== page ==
1. In Vitro Assays
In one embodiment, one may employ the cells of the present invention, in in vitro cell culture, and incubate such cells in the presence of an amount of the agent whose inflammatory or anti-inflammatory potential is to be measured. This embodiment therefore comprises an in vitro assay of inflammatory activity.
The transformation of the cells to an inflammatory state would be indicative of the inflammatory activity of the assayed agent. Such an inflammatory state may be evidenced by a change in cellular morphology, by enhanced expression of a cellular adhesion molecule, etc.
As is well known in the art, antibodies, or fragments of antibodies, may be used to quantitatively or qualitatively detect the presence of the adhesion molecules on cell surfaces. Since any cell type (i.e. lung, kidney, colon, etc.) may be employed to form the cellular adhesion gene-mutated cells of the present invention, it is possible to determine whether an agent has a tissue specific inflammatory potential. To accomplish this goal, one would incubate a candidate agent in the presence of cellular adhesion gene-mutated cells derived from any of a variety of tissue types. Since cells have tissue-specific antigens, and since antibodies capable of binding to such antigens have been isolated, it is possible to use such antibodies to characterize any tissue-specific antigens which may be expressed by the cellular adhesion gene-mutated cells.
Such detection may be accomplished using any of a variety of immunoassays. For example, by radioactively labeling the antibodies or antibody fragments, it is possible to detect the antigen through the use of radioimmune assays. A good description of a radioimmune assay (RIA) may be found in Laboratory Techniques and Biochemistry in Molecular Biology, by Work, T. S., et al., North Holland Publishing Company, N.Y. (1978), with particular reference to the chapter entitled "An Introduction to Radioimmune Assay and Related Techniques" by Chard, T., incorporated by reference herein. Examples of suitable radioisotopic labels include 3 H, 111 In, 125 I, 131 I, 32 P, 35 S, 14 C, 51 Cr, 57 To, 58 Co, 59 Fe, 75 Se, 152 Eu, 90 Y, 67 Cu, 217 Ci, 211 At, 212 Pb, 47 Sc, 109 pd, etc.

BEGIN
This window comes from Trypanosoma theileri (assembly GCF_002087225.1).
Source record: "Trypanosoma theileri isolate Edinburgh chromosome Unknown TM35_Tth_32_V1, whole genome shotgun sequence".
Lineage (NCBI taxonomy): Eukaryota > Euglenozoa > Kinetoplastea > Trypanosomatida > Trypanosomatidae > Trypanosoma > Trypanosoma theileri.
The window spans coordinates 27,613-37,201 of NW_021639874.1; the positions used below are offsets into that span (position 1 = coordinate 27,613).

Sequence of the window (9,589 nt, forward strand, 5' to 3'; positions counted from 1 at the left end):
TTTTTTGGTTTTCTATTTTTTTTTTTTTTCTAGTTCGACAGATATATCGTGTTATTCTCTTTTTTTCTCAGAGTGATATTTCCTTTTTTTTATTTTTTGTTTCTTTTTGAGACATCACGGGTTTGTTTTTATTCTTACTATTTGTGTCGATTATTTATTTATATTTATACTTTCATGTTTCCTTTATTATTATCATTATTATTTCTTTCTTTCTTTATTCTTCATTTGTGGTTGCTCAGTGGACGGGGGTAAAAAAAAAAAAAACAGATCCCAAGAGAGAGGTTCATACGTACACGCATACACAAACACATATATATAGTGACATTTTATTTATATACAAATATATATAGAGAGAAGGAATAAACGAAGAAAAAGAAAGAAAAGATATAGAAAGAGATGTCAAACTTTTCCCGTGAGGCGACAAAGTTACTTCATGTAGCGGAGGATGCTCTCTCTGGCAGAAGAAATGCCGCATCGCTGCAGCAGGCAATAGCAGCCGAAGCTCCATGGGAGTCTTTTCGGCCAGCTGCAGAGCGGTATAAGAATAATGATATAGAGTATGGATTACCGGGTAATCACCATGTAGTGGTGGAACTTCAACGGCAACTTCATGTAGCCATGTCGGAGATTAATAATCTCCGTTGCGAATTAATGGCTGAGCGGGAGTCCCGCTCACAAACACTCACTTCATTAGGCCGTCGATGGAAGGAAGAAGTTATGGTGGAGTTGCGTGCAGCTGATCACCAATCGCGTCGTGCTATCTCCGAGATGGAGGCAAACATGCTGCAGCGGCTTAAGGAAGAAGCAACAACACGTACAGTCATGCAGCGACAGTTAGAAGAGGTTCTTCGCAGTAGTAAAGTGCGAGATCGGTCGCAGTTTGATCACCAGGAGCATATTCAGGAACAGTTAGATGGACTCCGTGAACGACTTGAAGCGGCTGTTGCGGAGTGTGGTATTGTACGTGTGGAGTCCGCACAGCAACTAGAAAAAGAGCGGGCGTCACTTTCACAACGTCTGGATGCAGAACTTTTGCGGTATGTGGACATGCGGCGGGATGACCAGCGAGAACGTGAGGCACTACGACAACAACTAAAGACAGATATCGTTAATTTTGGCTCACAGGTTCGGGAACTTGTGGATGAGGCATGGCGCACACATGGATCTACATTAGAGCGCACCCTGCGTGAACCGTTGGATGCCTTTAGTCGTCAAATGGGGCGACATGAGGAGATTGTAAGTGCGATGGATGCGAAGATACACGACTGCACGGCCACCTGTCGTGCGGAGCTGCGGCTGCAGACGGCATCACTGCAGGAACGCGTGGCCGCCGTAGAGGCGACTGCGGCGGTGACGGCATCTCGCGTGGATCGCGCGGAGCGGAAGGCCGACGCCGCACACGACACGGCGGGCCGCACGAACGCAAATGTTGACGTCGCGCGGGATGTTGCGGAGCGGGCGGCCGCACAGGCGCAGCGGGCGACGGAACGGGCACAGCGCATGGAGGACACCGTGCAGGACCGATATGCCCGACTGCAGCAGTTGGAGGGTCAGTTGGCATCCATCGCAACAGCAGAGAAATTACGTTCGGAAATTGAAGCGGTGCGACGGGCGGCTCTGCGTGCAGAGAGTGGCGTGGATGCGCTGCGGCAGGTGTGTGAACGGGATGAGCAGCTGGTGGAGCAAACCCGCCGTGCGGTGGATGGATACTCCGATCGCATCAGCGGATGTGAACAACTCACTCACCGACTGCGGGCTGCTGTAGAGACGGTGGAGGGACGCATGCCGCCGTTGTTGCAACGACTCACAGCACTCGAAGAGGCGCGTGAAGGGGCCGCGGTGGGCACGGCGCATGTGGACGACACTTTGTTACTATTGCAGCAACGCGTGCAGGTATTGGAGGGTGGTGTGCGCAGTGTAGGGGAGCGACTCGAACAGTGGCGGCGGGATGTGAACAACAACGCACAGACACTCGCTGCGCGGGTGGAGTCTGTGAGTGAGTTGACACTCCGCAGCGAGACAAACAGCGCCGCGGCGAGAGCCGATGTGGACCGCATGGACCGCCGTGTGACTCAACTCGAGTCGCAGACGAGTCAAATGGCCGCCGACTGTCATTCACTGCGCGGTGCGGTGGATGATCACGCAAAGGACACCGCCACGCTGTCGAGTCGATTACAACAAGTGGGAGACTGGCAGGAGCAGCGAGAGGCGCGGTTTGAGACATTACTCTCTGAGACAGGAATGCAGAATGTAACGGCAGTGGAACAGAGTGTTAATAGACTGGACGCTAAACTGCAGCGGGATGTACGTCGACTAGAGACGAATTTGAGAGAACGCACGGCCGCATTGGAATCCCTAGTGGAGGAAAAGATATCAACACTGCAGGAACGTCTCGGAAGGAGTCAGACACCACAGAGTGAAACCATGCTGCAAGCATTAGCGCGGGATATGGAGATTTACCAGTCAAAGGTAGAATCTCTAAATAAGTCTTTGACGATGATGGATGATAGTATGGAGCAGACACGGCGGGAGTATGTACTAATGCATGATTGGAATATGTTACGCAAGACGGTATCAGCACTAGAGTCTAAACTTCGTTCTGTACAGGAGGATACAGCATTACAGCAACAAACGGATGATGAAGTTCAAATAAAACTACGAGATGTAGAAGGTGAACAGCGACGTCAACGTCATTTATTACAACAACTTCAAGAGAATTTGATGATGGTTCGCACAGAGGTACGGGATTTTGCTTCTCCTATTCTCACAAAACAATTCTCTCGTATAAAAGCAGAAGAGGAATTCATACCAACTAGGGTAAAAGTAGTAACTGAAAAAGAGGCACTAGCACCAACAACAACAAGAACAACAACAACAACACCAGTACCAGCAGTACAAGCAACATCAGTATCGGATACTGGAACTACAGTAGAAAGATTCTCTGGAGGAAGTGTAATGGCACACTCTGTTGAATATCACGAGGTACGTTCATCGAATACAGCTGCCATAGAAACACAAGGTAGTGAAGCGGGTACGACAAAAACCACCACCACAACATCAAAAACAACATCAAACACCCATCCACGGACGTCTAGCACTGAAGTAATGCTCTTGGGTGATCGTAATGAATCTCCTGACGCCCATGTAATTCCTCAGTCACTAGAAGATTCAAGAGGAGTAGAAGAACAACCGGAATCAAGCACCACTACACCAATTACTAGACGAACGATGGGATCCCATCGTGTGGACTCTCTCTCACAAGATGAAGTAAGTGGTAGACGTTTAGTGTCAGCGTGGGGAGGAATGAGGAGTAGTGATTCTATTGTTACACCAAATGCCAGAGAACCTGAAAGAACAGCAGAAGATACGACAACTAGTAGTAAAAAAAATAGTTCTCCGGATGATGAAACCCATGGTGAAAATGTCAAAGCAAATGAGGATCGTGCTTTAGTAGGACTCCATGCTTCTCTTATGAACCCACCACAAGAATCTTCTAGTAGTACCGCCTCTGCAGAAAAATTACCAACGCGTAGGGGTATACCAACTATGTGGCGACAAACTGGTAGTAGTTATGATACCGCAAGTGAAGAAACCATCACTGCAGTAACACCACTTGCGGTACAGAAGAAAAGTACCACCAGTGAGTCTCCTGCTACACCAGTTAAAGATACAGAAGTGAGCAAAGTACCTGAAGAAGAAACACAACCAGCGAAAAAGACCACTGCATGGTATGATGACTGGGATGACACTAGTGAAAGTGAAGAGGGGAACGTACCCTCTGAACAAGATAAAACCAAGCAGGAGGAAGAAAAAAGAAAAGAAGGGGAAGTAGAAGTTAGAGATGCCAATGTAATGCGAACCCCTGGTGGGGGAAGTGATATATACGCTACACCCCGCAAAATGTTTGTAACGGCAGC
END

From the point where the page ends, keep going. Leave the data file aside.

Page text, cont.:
Alternatively, enzyme labels, non-radioactive isotopic labels, fluorescent labels, chemiluminescent labels or other suitable labels can be employed.
Examples of suitable enzyme labels include malate dehydrogenase, staphylococcal nuclease, δ-5-steroid isomerase, yeast-alcohol dehydrogenase, α-glycerol phosphate dehydrogenase, triose phosphate isomerase, peroxidase, alkaline phosphatase, asparaginase, glucose oxidase, β-galactosidase, ribonuclease, urease, catalase, glucose-6-phosphate dehydrogenase, glucoamylase, acetylcholine esterase, etc.
Examples of suitable non-radioactive isotopic labels include 157 Gd, 55 Mn, 162 Dy, 52 Tr, 56 Fe, etc.
Examples of suitable fluorescent labels include an 152 Eu label, a fluorescein label, an isothiocyanate label, a rhodamine label, a phycoerythrin label, a phycocyanin label, an allophycocyanin label, an o-phthaldehyde label, a fluorescamine label, etc.
Examples of chemiluminescent labels include a luminal label, an isoluminal label, an aromatic acridinium ester label, an imidazole label, an acridinium salt label, an oxalate ester label, a luciferin label, a luciferase label, an aequorin label, etc.
Those of ordinary skill in the art will know of other suitable labels which may be employed in accordance with the present invention. The binding of these labels to antibodies or fragments thereof can be accomplished using standard techniques commonly known to those of ordinary skill in the art. Typical techniques are described by Kennedy, J. H., et al. (Clin. Chim. Acta 70:1-31 (1976)), and Schurs, A. H. W. M., et al. (Clin. Chim. Acta 81:1-40 (1977)). coupling techniques mentioned in the latter are the glutaraldehyde method, the periodate method, the dimaleimide method, the m-maleimidobenzyl-N-hydroxy-succinimide ester method, all of which methods are incorporated by reference herein.